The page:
On September 21, 1993, Comcast, Villares, and TGW Telecomunicacoes S/C Ltda. ("TGW"), a Brazilian company in which Villares held a majority interest, executed a memorandum of understanding setting forth their intention to form a joint venture in order to obtain and develop specialized mobile radio ("SMR" or cellular) licenses in Brazil. Pick Aff. ¶¶ 9-10. The arrangement was that TGW would procure SMR licenses and Comcast would construct and operate the SMR networks. Id. ¶ 10.

On March 22, 1994, Comcast first obtained an equity interest in a Brazilian SMR business when Comcast Brazil, Inc. and Mobile Enterprises, Inc. ("Mobile"), two wholly-owned subsidiaries of Comcast International Holding, Inc., acquired a forty-nine percent share in TGW and Tele-Link Telecomunicacoes S/C Ltda. ("Tele-Link"), another Brazilian corporation in which Villares held a majority interest. Id. ¶ 10. Comcast's acquisition of the forty-nine percent interest in TGW and Tele-Link required amendments to their Articles of Incorporation. Supplemental Affidavit of George C. Fischer, attorney for Comcast, sworn to November 11, 1999 ("Fischer Supp. Aff."), Exs. 1 and 2. These amendments were filed with a public registry in Brazil. Affidavit of George C. Fischer, sworn to October 13, 1999 ("Fischer Aff."), ¶¶ 21-22. The names Villares, Gonin, Mobile and Comcast Brazil appear in both sets of documents. Fischer Supp. Aff. Exs. 1 and 2. Under Brazilian law, certain types of corporate actions require notice to be published in the Official Gazette, the Brazilian newspaper of record, and a second newspaper. Fischer Aff. ¶¶ 15, 17. Accordingly, a number of documents providing a detailed history of the Comcast/TGW/Tele-Link relationship, including the names of the individuals and the entities involved, were published in various Brazilian newspapers during 1994 and 1995. Id., Exs. 9, 10, 12, 13, 29, 30, 32 & 33.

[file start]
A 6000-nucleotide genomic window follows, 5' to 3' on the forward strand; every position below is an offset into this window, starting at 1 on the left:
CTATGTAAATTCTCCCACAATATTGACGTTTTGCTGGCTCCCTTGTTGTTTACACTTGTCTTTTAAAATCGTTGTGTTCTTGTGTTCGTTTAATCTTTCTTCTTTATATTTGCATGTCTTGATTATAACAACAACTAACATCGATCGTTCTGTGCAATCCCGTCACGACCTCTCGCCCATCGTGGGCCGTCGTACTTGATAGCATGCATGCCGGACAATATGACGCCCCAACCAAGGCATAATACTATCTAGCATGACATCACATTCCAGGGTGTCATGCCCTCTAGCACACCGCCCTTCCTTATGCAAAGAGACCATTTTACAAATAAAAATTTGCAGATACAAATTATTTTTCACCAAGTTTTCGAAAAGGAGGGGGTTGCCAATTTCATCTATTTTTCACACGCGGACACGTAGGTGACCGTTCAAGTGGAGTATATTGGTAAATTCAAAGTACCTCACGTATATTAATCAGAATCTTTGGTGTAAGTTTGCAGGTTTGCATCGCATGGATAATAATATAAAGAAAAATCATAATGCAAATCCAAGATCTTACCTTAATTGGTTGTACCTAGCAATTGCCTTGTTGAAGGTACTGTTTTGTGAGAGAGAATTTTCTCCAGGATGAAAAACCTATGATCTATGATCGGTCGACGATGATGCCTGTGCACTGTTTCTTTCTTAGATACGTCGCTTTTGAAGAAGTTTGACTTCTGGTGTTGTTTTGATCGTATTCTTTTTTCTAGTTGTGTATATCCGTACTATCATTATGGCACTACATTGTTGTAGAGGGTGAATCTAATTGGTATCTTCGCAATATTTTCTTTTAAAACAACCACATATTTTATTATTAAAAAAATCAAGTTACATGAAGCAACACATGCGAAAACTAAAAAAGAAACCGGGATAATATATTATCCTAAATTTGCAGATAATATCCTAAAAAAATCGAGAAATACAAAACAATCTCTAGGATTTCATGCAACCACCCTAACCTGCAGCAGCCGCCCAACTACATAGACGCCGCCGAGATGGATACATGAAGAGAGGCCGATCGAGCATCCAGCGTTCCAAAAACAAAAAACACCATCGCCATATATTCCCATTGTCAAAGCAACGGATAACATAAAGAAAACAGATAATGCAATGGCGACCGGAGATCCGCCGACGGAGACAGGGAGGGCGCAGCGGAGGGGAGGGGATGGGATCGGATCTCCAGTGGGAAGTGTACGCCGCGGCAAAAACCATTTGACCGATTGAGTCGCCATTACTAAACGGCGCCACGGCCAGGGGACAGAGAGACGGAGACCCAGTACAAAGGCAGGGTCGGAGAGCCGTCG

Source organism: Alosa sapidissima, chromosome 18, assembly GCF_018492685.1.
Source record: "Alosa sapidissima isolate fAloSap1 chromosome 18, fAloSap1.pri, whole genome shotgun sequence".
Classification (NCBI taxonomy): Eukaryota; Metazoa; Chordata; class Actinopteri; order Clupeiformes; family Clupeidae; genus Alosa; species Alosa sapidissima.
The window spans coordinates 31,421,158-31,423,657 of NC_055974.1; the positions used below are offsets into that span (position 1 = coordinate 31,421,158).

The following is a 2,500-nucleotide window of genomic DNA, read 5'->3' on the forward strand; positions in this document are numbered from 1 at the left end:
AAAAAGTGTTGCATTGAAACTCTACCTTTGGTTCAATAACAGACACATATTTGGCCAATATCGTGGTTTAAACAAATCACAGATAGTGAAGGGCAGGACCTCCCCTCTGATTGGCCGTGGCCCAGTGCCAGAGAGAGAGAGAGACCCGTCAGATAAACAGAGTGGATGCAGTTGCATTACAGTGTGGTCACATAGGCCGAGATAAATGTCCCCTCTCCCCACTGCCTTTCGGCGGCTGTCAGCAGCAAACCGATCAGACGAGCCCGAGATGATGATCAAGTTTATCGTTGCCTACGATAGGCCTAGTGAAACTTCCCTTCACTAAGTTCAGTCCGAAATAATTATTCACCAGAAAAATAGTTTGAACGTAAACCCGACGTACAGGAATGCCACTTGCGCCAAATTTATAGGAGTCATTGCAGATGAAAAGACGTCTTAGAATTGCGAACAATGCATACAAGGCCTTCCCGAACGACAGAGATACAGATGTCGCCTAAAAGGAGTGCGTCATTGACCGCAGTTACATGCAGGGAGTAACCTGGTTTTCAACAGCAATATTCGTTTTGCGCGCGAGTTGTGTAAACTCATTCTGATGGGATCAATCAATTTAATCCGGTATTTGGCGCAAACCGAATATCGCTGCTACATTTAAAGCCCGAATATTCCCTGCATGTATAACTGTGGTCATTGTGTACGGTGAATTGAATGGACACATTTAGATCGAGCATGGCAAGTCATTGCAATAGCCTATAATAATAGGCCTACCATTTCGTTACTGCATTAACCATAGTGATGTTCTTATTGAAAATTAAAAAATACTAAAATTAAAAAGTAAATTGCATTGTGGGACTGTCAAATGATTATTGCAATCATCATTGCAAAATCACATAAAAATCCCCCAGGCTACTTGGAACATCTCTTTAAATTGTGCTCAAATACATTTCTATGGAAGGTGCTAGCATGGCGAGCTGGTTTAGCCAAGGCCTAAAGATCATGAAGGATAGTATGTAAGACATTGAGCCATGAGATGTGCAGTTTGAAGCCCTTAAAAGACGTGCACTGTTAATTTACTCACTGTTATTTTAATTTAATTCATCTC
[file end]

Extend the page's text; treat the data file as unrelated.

On November 27, 1995, Comcast bought out Villares' and Gonin's remaining interest in the SMR joint venture through several corporate reorganizations whereby Comcast gradually increased its ownership interest in TGW and Tele-Link. Fischer Aff. ¶¶ 30-34. Comcast ended its relationship with Villares and Gonin by entering into a Joint Venture Termination Agreement and a Share Purchase and Sale Agreement which called for the payment of $2.3 million. Pick Aff. ¶ 18. These agreements were filed with the Registry of Titles and Deeds of the City of San Paulo, thus making the termination of the joint venture a matter of public record in Brazil. Fischer Aff. ¶ 32. Since this termination, Comcast has not had any dealings with Villares or Gonin or any companies owned or controlled by them. Pick. Aff. ¶ 19.

II. Legal Standards

A. Summary Judgment

Summary judgment is appropriate "if the pleadings, depositions, answers to interrogatories, and admissions on file, together with the affidavits, if any, show that there is no genuine issue as to any material fact and that the moving party is entitled to a judgment as a matter of law." Fed.R.Civ.P. 56(c). A dispute regarding a material fact is genuine "if the evidence is such that a reasonable jury could return a verdict for the nonmoving party." Anderson v. Liberty Lobby, Inc., 477 U.S. 242, 248, 106 S.Ct. 2505, 91 L.Ed.2d 202 (1986).

Once the moving party has met its burden in showing the absence of a genuine issue of material fact, the nonmoving party must come forward with specific facts evidencing a genuine issue for trial. Matsushita Elec. Indus. Co., Ltd. v. Zenith Radio Corp., 475 U.S. 574, 586-87, 106 S.Ct. 1348, 89 L.Ed.2d 538 (1986). To defeat a motion for summary judgment, the nonmoving party "must do more than simply show that there is some metaphysical doubt as to the material facts." Id. at 586, 106 S.Ct. 1348. All ambiguities and reasonable inferences, however, must be viewed in the light most favorable to the nonmoving party. Adickes v. S.H. Kress & Co., 398 U.S. 144, 158-59, 90 S.Ct. 1598, 26 ...